My new computer makes a noise like a hard disk being accessed - not very loud, and rattling or maybe hissing. The noise changes when I do different things. It is somewhat load dependent - on Windows 7 when the system is completely idle, it's almost gone. With a different operating system, it's there all the time. If I scroll a web page, it is noticable. It gets a bit worse when I do something CPU or IO intensive. The crazy thing is, when I open a terminal window on this PC, log in to a server via SSH, and do something computing intensive there, it also gets loud, although my CPU is barely utilized. Just the updating of the screen alone causes the noise. When I run a game, or a benchmark, it's almost gone.

At first I thought it was the hard disk, but the PC makes the same noise even with the hard disk removed (booting from SSD, or optical drive)! It sounds like it's coming from the power supply or the mainboard. It could be from the electronics, or from the fans.

Some components:

Mainboard: MSI P67A-C43 B3
CPU: Intel Core i5-2500
Graphics: XFX Radeon HD 6870

I never have any crashes, and the temperature seems to be OK all the time. What could it be? Could my PSU be underpowered? Are there any BIOS settings that might help?

(My crazy theory at the moment is that the amount of power that the PC is using at any moment changes rapidly (because the CPU is going in and out of low power states like 100 times a second). That changes the load on the PSU, which changes the fan speed rythmically and creates the noise. That would explain why terminal windows cause the noise, but not games. I don't know if that's plausible or not...)

  • If it's a very high, squeaking tone, I'd suspect the voltage converters on your motherboard to be the cause. I know this from one of my computers, especially when scrolling.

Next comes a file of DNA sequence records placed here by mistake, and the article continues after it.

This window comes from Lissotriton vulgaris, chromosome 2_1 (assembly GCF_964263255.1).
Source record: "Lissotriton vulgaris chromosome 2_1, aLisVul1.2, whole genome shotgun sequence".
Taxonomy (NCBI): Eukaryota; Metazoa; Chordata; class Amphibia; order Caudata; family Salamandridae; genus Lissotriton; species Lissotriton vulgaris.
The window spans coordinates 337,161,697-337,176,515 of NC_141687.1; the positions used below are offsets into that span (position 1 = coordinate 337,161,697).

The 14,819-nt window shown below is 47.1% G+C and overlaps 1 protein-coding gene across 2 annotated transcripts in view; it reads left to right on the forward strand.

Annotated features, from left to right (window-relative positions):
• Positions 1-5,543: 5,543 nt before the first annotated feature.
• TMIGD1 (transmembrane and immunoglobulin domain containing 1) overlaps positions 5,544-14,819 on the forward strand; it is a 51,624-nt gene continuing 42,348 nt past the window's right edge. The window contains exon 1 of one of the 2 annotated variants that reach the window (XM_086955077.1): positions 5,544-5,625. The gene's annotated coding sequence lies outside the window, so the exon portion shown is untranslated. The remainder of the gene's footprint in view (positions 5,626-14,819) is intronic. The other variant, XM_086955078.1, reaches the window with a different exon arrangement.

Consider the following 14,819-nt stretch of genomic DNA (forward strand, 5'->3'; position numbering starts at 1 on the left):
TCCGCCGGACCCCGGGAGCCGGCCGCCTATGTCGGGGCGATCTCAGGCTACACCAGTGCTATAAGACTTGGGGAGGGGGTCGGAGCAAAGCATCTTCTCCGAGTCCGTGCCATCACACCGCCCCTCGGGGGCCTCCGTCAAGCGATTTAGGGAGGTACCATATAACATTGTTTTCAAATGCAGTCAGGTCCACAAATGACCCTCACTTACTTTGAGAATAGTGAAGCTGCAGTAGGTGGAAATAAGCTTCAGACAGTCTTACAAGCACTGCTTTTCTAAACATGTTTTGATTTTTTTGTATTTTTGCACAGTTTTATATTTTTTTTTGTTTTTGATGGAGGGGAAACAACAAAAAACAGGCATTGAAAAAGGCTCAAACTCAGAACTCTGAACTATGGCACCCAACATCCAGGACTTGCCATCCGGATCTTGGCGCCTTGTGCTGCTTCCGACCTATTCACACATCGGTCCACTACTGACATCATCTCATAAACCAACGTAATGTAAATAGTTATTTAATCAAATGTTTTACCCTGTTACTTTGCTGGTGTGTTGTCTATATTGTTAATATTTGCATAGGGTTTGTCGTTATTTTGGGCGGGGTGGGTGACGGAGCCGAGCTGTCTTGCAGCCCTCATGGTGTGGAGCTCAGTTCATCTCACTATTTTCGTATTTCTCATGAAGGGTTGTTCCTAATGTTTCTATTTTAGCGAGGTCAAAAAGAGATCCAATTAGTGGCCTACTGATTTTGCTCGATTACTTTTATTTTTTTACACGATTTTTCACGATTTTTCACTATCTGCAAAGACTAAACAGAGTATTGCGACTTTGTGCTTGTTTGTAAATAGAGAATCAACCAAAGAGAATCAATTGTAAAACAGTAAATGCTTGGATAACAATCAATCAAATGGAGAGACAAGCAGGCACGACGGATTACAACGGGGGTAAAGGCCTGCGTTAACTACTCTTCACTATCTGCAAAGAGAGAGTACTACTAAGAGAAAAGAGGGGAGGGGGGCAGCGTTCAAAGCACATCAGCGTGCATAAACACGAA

– Gene
    Aug 17, 2012 at 8:51

2 Answers 2


Sounds like a fan in your PC has a low quality (or failing) bearing to me.

Most motherboard have some form of PWM (or similar) fan controller on-board, and unless disabled in the BIOS will vary the RPM of the system fans depending on the load/temperature of various components. When fans change RPM due to factors such as system load they can rub against their bearings to varying degrees due to the increase/decrease in applied force.

On a side note, it is not necessarily just the fan bearings that can cause noise - if the blades are damaged or the fan itself is mounted too tight they may rub against the case/cowling. Conversely if the fan isn't mounted tight enough the entire assembly will vibrate.

When these noises occur on the RPM curve of a fan is dependant on a couple of factors such as the type of bearing, weight/size of the fan and how the fan is orientated/mounted within the case.

  • This is a great answer.
    – CharlieRB
    Aug 16, 2012 at 19:29
  • @Turix: Thanks, the case fans are definitely not too high quality, and I'll check them. However, I think it's still funny that the noise goes away when I start a benchmark... (PS: is there a "not" missing in the third paragraph before "necessarily"?)
    – jdm
    Aug 17, 2012 at 7:42
  • Thanks, bad habit of mine that! Regarding the benchmark thing; as you start a benchmark your system load will increase, which will also increase the thermal output of your system. In this case the fans will need to spin faster to keep the "status-quo" thermally speaking - now it is entirely possible for a fan to be noisy when it running slowly and quieter at higher RPM, dependant on the factors I listed above. This is especially true for cheaper fans that aren't designed to work with PWM or otherwise have their speed controlled.
    – Turix
    Aug 17, 2012 at 8:37

Turix is correct. The only other thing I would check is to place your hand on different areas of the case when you hear the noise. A number of times I have found loose panels making noise from case frame vibration caused by the fans, optical drives and/or hard drive.

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